The Price of Parenting and Addiction

In any addict’s life there is a time when the addiction is so consuming that they have to make a decision to either let go of the addiction or risk losing what is precious to them. For parents in addiction, we risk losing our children. Perhaps it’s losing them physically because they are taken away or we let them go because we are incapable of caring for them. Although we may not lose them physically, living with our addiction damages our emotional relationship with them. As a mother of four daughters I can attest to the latter.

While my addiction never reached the depths of losing my girls physically, it most certainly put a giant wedge between us. Even though I only spent a few years of their lives drinking and acting out from a process addiction, I was never the mom I really wanted to be with them. Granted, I was responsible, keeping them well fed, clothed, bathed, and always accounted for. I don’t think anyone who knew me then would have guessed that I was constantly in guilt or shame about not truly giving them my full attention because my actions of proving to everyone (especially myself) that I was a good mom made it look otherwise. That’s what we do as addicts. We overcompensate to cover up the pain inside of us that keeps us from living the authentic lives we wish so badly we could have.

I’ve struggled with one form of addiction or another since I was 17 years old in addition to being cyclothymic (a high functioning version of bipolar disorder.) No matter what our addictions are or how we act out on them, as parents there is shame across the board. I was always distracted whether sober or not. The fact that my daughters learned not to expect me to do the fun things they asked of me wasn’t enough for me to choose them over the distractions and addictions. I was so afraid of letting them in to my heart because I didn’t know how to feel what was good and right. I learned how to put walls up to keep them and my husband just at a distance so that I didn’t have to feel the pain of loving them too much and I always had ways to numb out if the pain became too much.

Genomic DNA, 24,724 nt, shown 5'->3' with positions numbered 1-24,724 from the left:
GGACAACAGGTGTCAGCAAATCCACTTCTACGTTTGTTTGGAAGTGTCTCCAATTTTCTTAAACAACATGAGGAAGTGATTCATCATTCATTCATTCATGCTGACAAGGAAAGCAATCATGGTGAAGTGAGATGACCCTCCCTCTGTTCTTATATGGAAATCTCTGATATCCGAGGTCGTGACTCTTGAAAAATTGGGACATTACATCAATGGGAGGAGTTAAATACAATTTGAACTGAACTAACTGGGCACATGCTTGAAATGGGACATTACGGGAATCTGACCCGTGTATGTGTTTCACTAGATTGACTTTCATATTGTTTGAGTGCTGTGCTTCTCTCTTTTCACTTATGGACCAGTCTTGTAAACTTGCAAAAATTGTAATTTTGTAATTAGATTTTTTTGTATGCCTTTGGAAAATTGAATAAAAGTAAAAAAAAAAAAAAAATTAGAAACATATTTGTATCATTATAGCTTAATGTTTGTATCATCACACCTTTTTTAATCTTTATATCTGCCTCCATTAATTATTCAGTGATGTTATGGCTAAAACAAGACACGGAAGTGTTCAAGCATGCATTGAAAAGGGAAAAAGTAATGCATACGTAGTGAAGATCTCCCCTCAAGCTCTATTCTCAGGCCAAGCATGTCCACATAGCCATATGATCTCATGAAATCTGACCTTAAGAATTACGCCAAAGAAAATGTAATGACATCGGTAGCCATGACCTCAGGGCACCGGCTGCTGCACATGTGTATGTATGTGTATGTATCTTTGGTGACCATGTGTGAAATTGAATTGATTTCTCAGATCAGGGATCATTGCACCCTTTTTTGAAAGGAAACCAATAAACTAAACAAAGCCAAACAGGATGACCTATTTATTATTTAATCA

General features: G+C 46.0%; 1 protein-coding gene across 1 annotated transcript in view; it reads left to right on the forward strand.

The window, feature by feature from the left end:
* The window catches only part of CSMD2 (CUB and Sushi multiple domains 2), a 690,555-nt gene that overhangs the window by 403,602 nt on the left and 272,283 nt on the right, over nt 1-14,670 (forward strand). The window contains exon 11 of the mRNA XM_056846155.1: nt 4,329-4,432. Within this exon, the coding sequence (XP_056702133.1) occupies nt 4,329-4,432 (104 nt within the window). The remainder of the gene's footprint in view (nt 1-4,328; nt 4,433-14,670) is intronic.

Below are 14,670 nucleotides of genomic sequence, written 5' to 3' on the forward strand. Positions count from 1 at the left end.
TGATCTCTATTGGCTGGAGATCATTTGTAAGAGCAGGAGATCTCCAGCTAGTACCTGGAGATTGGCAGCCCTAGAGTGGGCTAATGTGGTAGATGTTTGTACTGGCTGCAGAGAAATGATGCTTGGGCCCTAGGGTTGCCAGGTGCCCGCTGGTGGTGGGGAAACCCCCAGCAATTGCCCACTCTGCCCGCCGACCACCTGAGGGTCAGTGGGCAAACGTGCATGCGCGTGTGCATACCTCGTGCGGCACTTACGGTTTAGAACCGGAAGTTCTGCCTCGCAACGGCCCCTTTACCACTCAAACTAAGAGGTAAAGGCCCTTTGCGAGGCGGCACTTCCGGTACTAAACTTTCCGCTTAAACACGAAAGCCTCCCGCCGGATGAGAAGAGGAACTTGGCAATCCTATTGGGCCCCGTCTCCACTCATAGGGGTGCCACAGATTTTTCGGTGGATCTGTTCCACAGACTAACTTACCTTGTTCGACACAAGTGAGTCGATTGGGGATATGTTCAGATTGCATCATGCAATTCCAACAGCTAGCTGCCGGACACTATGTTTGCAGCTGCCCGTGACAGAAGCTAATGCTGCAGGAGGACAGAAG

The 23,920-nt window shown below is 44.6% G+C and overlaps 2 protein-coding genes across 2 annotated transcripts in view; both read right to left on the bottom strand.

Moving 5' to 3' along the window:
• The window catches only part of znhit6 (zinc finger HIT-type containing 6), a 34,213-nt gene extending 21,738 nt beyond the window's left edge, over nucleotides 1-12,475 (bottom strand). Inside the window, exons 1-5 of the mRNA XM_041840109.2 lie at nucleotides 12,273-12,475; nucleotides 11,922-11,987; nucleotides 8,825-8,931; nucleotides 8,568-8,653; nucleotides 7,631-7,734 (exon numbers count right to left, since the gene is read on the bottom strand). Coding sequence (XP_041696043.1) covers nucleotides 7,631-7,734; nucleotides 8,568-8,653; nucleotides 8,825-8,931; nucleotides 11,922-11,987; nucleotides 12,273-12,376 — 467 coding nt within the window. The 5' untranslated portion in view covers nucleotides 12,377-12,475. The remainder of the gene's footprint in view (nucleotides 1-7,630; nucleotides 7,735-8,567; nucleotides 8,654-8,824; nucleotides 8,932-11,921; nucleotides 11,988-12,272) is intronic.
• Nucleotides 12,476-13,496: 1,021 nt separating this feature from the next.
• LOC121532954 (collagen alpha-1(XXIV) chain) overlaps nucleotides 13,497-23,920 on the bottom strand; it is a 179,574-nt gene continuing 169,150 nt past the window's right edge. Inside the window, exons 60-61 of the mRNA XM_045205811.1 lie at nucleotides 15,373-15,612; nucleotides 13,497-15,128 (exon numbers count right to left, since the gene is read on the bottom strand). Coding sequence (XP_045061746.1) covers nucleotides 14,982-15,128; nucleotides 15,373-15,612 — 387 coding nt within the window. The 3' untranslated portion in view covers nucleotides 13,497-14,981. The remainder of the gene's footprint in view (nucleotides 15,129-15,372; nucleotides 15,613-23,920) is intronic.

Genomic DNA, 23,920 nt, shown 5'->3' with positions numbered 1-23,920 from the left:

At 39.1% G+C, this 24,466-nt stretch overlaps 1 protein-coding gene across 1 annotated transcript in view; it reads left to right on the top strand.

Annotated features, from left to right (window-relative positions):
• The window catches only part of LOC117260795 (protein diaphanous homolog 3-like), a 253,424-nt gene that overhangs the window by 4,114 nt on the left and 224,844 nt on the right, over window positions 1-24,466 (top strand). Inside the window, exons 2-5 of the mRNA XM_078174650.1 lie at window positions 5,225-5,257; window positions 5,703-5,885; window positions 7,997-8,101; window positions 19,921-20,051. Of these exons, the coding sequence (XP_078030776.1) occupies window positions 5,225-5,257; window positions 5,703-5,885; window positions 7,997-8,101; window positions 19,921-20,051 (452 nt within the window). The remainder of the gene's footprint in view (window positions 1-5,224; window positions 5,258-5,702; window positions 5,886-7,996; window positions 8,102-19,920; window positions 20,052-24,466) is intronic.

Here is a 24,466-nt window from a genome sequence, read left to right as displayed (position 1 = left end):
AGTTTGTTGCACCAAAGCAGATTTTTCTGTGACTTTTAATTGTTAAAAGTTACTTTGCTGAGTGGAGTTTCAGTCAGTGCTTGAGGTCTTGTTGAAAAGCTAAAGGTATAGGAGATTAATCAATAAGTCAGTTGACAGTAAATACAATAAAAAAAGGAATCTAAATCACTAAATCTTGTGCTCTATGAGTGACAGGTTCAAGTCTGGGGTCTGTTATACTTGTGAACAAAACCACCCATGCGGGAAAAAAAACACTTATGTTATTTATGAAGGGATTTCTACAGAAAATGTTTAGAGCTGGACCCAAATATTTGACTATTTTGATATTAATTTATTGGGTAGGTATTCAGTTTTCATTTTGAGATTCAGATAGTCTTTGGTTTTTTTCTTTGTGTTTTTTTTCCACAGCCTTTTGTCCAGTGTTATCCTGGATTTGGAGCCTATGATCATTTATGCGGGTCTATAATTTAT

I have spent my entire adult life in a perpetual cycle of impulsive behavior and shame. Being a mother shined a spotlight on that. The driving force for me to break this cycle of addiction was my desire to be not only a valuable human being, but more importantly to raise healthy girls who will have the understanding that love is not a bad thing. These days I am doing everything in my power to be there for them and hopefully keep them from ever feeling so afraid of abandonment that they have to abuse drugs or alcohol to escape their pain.

Life is so different today because of recovery. I love being with my family no matter what we’re doing. In fact, it is my favorite thing in the world! I am no longer planning my next escape route. I let the love in even when it is so overwhelming that it makes me cry. I’m letting my nervous system learn what is good and I avoid what is not healthy for me. My calendar is full of activities planned with my daughters, instead of activities that kept me away from them.

For years I let the addict voice in me tell me I wasn’t deserving of anyone’s love and certainly had none to give to anyone. That voice reminded me daily that I was a terrible mom and wife and was not deserving of everything I had. These days when the addict voice creeps in, I just send it love. Then I remind it that I’m sober and worthy of love, goodness, and grace in my life. Every day I that I choose recovery, that voice gets quieter and my relationship with my children becomes more beautiful. I finally get to be the mom I always dreamed I could be.

I have a a friend who says “I knew things were different when I started wanting what I had.” Today I want what I have.




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